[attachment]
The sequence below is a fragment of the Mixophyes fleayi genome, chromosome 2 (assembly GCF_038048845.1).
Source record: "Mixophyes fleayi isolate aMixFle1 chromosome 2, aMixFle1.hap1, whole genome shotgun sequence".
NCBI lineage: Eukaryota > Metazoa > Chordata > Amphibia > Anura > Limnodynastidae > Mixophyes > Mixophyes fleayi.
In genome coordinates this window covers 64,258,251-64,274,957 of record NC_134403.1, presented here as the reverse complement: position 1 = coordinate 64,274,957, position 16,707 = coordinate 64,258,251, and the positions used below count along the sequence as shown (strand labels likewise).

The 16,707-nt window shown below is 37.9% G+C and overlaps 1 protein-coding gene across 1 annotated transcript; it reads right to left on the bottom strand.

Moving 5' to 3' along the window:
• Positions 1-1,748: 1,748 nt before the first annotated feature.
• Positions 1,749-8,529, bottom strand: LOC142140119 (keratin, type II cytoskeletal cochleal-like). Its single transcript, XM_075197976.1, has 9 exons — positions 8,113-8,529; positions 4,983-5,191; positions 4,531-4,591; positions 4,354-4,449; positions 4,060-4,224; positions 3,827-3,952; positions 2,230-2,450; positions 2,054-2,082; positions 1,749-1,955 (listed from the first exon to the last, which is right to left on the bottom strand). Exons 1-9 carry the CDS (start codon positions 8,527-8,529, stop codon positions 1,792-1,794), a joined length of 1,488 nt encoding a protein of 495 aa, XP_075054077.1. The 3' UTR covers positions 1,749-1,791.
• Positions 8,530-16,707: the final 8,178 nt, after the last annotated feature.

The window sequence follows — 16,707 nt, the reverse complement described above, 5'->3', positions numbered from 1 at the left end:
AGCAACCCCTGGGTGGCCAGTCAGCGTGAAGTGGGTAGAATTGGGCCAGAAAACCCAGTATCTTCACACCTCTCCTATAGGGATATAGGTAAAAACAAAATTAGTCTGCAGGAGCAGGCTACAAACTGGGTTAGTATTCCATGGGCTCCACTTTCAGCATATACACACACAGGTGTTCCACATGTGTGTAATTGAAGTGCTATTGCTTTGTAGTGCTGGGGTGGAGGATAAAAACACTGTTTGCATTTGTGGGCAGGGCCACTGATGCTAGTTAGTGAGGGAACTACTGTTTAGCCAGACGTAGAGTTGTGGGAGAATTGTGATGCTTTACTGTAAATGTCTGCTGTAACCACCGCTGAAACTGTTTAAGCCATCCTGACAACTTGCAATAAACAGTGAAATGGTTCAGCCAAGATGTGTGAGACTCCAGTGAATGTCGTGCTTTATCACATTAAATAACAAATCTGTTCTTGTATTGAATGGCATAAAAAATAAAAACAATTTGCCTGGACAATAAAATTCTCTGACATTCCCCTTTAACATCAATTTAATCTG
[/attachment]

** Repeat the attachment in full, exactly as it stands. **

The sequence below is a fragment of the Mixophyes fleayi genome, chromosome 2 (assembly GCF_038048845.1).
Source record: "Mixophyes fleayi isolate aMixFle1 chromosome 2, aMixFle1.hap1, whole genome shotgun sequence".
NCBI lineage: Eukaryota > Metazoa > Chordata > Amphibia > Anura > Limnodynastidae > Mixophyes > Mixophyes fleayi.
In genome coordinates this window covers 64,258,251-64,274,957 of record NC_134403.1, presented here as the reverse complement: position 1 = coordinate 64,274,957, position 16,707 = coordinate 64,258,251, and the positions used below count along the sequence as shown (strand labels likewise).

The 16,707-nt window shown below is 37.9% G+C and overlaps 1 protein-coding gene across 1 annotated transcript; it reads right to left on the bottom strand.

Moving 5' to 3' along the window:
• Positions 1-1,748: 1,748 nt before the first annotated feature.
• Positions 1,749-8,529, bottom strand: LOC142140119 (keratin, type II cytoskeletal cochleal-like). Its single transcript, XM_075197976.1, has 9 exons — positions 8,113-8,529; positions 4,983-5,191; positions 4,531-4,591; positions 4,354-4,449; positions 4,060-4,224; positions 3,827-3,952; positions 2,230-2,450; positions 2,054-2,082; positions 1,749-1,955 (listed from the first exon to the last, which is right to left on the bottom strand). Exons 1-9 carry the CDS (start codon positions 8,527-8,529, stop codon positions 1,792-1,794), a joined length of 1,488 nt encoding a protein of 495 aa, XP_075054077.1. The 3' UTR covers positions 1,749-1,791.
• Positions 8,530-16,707: the final 8,178 nt, after the last annotated feature.

The window sequence follows — 16,707 nt, the reverse complement described above, 5'->3', positions numbered from 1 at the left end:
AGCAACCCCTGGGTGGCCAGTCAGCGTGAAGTGGGTAGAATTGGGCCAGAAAACCCAGTATCTTCACACCTCTCCTATAGGGATATAGGTAAAAACAAAATTAGTCTGCAGGAGCAGGCTACAAACTGGGTTAGTATTCCATGGGCTCCACTTTCAGCATATACACACACAGGTGTTCCACATGTGTGTAATTGAAGTGCTATTGCTTTGTAGTGCTGGGGTGGAGGATAAAAACACTGTTTGCATTTGTGGGCAGGGCCACTGATGCTAGTTAGTGAGGGAACTACTGTTTAGCCAGACGTAGAGTTGTGGGAGAATTGTGATGCTTTACTGTAAATGTCTGCTGTAACCACCGCTGAAACTGTTTAAGCCATCCTGACAACTTGCAATAAACAGTGAAATGGTTCAGCCAAGATGTGTGAGACTCCAGTGAATGTCGTGCTTTATCACATTAAATAACAAATCTGTTCTTGTATTGAATGGCATAAAAAATAAAAACAATTTGCCTGGACAATAAAATTCTCTGACATTCCCCTTTAACATCAATTTAATCTG